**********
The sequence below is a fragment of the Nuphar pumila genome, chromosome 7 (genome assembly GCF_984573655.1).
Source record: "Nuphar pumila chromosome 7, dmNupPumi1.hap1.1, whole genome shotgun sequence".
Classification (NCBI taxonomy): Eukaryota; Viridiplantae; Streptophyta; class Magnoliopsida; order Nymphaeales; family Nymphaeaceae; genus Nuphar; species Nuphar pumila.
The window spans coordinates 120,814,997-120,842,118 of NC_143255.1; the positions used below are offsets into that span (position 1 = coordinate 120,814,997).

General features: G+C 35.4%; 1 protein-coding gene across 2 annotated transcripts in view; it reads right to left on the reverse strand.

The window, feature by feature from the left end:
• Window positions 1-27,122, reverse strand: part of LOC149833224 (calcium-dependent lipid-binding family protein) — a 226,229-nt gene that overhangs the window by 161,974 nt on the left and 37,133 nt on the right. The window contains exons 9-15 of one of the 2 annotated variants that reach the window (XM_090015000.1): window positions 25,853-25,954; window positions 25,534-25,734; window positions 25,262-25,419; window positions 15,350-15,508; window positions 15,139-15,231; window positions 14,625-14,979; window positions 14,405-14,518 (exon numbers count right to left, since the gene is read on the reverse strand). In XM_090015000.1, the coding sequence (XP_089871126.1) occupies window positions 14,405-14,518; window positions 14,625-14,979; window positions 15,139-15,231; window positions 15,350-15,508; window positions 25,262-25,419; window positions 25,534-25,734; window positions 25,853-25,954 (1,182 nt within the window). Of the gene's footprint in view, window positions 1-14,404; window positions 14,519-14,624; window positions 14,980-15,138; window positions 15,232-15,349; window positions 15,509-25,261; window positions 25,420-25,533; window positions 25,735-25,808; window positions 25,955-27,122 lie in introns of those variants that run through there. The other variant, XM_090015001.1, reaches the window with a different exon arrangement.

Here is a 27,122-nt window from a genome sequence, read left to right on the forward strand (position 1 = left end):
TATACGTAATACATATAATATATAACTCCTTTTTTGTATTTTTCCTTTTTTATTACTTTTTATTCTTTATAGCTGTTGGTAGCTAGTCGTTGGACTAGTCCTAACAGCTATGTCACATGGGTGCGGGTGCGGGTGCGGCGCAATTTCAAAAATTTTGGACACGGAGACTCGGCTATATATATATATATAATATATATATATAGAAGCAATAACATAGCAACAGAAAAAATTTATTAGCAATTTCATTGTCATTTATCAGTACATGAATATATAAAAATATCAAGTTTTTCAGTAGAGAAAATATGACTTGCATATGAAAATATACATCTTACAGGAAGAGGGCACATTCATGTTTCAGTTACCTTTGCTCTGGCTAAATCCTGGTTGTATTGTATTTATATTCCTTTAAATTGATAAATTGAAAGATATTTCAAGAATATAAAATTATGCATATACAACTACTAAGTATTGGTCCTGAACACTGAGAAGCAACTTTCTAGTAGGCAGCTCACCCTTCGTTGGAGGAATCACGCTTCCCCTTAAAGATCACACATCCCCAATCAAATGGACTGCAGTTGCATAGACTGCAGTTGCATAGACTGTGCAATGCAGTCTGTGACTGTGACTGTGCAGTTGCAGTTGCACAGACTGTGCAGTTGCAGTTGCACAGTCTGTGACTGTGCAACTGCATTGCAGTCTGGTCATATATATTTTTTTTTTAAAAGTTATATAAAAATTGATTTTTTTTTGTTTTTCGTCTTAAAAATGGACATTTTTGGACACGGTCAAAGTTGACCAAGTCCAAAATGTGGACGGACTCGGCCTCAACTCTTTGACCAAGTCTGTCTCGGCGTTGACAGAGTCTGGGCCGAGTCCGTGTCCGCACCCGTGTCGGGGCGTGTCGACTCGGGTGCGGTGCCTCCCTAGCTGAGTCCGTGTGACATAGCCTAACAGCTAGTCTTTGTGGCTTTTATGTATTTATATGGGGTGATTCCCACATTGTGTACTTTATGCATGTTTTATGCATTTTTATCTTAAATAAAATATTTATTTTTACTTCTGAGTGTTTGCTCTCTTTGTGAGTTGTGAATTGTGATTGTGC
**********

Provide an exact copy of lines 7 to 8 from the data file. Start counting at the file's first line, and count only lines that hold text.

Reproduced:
• Window positions 1-27,122, reverse strand: part of LOC149833224 (calcium-dependent lipid-binding family protein) — a 226,229-nt gene that overhangs the window by 161,974 nt on the left and 37,133 nt on the right. The window contains exons 9-15 of one of the 2 annotated variants that reach the window (XM_090015000.1): window positions 25,853-25,954; window positions 25,534-25,734; window positions 25,262-25,419; window positions 15,350-15,508; window positions 15,139-15,231; window positions 14,625-14,979; window positions 14,405-14,518 (exon numbers count right to left, since the gene is read on the reverse strand). In XM_090015000.1, the coding sequence (XP_089871126.1) occupies window positions 14,405-14,518; window positions 14,625-14,979; window positions 15,139-15,231; window positions 15,350-15,508; window positions 25,262-25,419; window positions 25,534-25,734; window positions 25,853-25,954 (1,182 nt within the window). Of the gene's footprint in view, window positions 1-14,404; window positions 14,519-14,624; window positions 14,980-15,138; window positions 15,232-15,349; window positions 15,509-25,261; window positions 25,420-25,533; window positions 25,735-25,808; window positions 25,955-27,122 lie in introns of those variants that run through there. The other variant, XM_090015001.1, reaches the window with a different exon arrangement.

Here is a 27,122-nt window from a genome sequence, read left to right on the forward strand (position 1 = left end):